the standard perfect rhymes can be used but also other types like syllabic rhyme or half rhyme can be encountered. We are not going to discuss all possible types of rhyme but for a full list click here. The rhyme analogy problem provided it is no basic rhyme type can be a very hard analogy to encounter.Examples: deer & steer, red & rod, glasses & mosses. VERBAL ANALOGIES: AN INTRODUCTION Verbal analogies provide excellent training in seeing relationships between concepts. From a practical standpoint, verbal analogies always appear on standardized tests (like the SAT, the GRE, and other professional exams). Increasingly, too, employers may use these word comparisons on personnel and screening tests to determine an applicants quickness and verbal acuity. So it is worth your while to master this skill, and besides, theyre fun to do. How to "Read" Analogies The symbol ( : ) means "is to" and the symbol ( : : ) means "as." Thus, the analogy, "aspirin : headache : : nap : fatigue," should be read "aspirin is to headache as nap is to fatigue." Stated another way, the relationship between aspirin and headache is the same as the relationship between nap and fatigue. Tips for Doing Analogies

Try to determine the relationship between the first pair of words. Eliminate any pairs in your answer choices that dont have the same relationship. Try putting the first pair into a sentence: "Aspirin relieves a headache." Therefore, a nap relieves fatigue. Sometimes paying attention to the words parts of speech helps. For example "knife" (noun) : "cut" (verb) : : "pen" (also a noun) : "write" (also a verb).

Common Relationships Between Word Pairs boring : monotonous

1. Sameness (synonyms) wealthy : affluent : : indigent : poverty-stricken 2. Oppositeness (antonyms) zenith : nadir : : pinnacle : valley 3. Classification Order (general specific)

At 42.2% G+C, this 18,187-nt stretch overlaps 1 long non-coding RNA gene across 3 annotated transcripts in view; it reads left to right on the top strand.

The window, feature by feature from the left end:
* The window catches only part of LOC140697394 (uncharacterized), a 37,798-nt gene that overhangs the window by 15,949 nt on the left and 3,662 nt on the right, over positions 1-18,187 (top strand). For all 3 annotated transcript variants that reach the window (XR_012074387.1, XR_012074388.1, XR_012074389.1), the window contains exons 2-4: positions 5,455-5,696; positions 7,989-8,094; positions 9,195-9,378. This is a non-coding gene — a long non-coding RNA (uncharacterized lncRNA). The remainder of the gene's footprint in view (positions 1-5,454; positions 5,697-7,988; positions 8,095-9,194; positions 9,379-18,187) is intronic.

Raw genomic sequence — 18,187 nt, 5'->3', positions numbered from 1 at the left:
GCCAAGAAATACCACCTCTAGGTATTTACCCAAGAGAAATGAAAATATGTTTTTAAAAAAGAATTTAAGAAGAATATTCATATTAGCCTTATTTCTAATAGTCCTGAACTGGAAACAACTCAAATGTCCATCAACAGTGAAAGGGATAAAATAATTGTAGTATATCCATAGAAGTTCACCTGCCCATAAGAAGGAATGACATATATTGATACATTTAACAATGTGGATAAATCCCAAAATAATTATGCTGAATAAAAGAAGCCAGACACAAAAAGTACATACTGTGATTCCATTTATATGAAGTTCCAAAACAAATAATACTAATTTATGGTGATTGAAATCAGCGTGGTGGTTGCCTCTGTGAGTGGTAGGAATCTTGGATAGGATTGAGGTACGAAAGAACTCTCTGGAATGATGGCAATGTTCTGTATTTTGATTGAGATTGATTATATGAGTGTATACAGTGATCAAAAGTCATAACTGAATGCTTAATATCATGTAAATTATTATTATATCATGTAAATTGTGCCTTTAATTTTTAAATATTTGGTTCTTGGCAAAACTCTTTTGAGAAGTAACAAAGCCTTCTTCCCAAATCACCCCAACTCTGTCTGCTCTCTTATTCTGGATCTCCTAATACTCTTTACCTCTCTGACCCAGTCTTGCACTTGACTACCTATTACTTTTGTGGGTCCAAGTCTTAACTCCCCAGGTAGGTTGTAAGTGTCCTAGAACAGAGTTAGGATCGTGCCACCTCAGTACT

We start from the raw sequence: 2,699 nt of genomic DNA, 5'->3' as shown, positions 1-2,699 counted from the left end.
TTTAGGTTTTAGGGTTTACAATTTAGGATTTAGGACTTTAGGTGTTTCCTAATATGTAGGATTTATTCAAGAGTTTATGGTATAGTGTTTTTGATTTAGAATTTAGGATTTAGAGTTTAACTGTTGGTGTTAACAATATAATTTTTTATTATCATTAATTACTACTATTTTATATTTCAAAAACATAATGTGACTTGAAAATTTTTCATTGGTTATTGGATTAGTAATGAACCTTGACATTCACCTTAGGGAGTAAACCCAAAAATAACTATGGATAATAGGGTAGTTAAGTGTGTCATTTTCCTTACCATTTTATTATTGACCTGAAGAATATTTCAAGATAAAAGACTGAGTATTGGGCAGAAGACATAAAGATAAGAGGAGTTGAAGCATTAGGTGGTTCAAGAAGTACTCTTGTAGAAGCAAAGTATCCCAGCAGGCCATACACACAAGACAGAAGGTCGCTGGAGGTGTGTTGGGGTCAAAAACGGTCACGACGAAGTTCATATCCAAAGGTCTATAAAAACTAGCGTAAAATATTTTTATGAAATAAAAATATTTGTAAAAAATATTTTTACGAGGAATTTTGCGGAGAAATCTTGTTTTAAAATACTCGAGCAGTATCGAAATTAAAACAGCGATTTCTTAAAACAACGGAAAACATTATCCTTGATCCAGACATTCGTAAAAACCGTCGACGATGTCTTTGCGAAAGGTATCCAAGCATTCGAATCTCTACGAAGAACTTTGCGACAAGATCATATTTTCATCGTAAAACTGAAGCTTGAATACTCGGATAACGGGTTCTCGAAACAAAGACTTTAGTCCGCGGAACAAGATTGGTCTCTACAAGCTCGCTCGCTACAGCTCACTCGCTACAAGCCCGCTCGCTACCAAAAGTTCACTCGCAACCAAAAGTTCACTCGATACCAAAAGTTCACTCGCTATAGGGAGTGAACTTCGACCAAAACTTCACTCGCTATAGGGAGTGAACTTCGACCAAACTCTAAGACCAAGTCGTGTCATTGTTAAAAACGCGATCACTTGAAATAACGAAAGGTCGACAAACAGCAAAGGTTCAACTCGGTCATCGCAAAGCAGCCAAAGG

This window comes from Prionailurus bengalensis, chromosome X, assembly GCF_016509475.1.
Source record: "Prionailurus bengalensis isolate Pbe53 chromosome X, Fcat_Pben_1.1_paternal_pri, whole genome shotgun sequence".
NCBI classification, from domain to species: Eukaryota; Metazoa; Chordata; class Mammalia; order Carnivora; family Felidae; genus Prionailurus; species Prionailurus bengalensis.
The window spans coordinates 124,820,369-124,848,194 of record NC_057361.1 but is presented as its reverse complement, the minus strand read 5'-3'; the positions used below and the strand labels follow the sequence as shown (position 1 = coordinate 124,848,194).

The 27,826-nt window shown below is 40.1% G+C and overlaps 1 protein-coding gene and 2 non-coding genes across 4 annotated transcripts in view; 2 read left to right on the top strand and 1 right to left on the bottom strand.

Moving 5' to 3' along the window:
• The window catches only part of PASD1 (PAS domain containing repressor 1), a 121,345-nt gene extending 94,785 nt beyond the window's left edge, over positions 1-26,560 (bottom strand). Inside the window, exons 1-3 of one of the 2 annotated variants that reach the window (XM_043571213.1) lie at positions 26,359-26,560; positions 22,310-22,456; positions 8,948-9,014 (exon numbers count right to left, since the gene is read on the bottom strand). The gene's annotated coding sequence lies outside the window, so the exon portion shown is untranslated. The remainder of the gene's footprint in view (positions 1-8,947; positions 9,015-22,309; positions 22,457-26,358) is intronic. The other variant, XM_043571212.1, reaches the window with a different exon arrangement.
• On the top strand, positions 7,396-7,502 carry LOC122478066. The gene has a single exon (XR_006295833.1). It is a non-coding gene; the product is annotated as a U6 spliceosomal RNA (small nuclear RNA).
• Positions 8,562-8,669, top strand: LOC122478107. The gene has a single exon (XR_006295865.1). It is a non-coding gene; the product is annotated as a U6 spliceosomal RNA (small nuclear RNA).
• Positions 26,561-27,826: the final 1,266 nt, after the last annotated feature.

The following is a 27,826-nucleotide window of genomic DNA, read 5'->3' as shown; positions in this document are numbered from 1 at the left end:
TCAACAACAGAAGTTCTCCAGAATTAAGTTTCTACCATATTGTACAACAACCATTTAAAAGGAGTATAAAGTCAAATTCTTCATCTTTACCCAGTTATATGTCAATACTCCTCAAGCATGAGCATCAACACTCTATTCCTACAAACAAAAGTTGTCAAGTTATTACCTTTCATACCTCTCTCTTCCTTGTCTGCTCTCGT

genuine : phony

food : fruit : peach

orange : fruit : : beet : vegetable 4. Difference of Degree (or Connotative Values) slender : skinny clever : crafty : : modest : prim 5. Person Related to Tool, Major Trait, writer : novel Skill, or Interest cool : cold : frozen

Type of Analogy things that go together opposites

Examples bat/ball, bow/arrow, salt/pepper, bread/butter, fork/knife big/small, stop/go, hot/cold, tall/short, wide/narrow, early/late, graceful/clumsy, laugh/cry, dark/light, sharp/dull big/large, stop/halt, cold/icy, thin/slim, small/tiny, sad/unhappy, show/reveal, hide/conceal, hint/clue green/color, ants/insect, rabbit/mammal, table/furniture, pants/clothing, 3/odd number, apple/fruit, lunch/meal, uncle/relative, sandal/shoe, spring/season whale/pod, kitten/litter, bird/flock, cow/herd, lion/pride, wolf/pack plant/sprout, butterfly/caterpillar, cat/kitten, mother/baby, dog/puppy grass/green, sponge/porous, marshmallow/soft, elephant/big, desert/dry, gold/shiny, party/happy, skunk/smelly, ball/round car/garage, stove/kitchen, tub/bathroom, fire/fireplace, lion/zoo, eraser/pencil


object and classification object and group object and related object object and a characteristic object and location

hand/fingers, book/pages, foot/toes, object and part fireplace/bricks, year/month, of the whole turtle/shell object and function pen/write, knife/cut, shovel/dig, book/read

performer and teacher/teach, movie star/act, artist/paint, fish/swim, bird/fly action verb tenses cause and effect problem and solution degrees of a characteristic eat/ate, win/won, buy/bought plant/grow, fire/burn, trip/fall, spin/dizzy hungry/eat, thirsy/drink, itch/scratch, broken/repair, tired/sleep big/enormous, cold/freezing, hot/burning, wave/tsunami, small/miniscule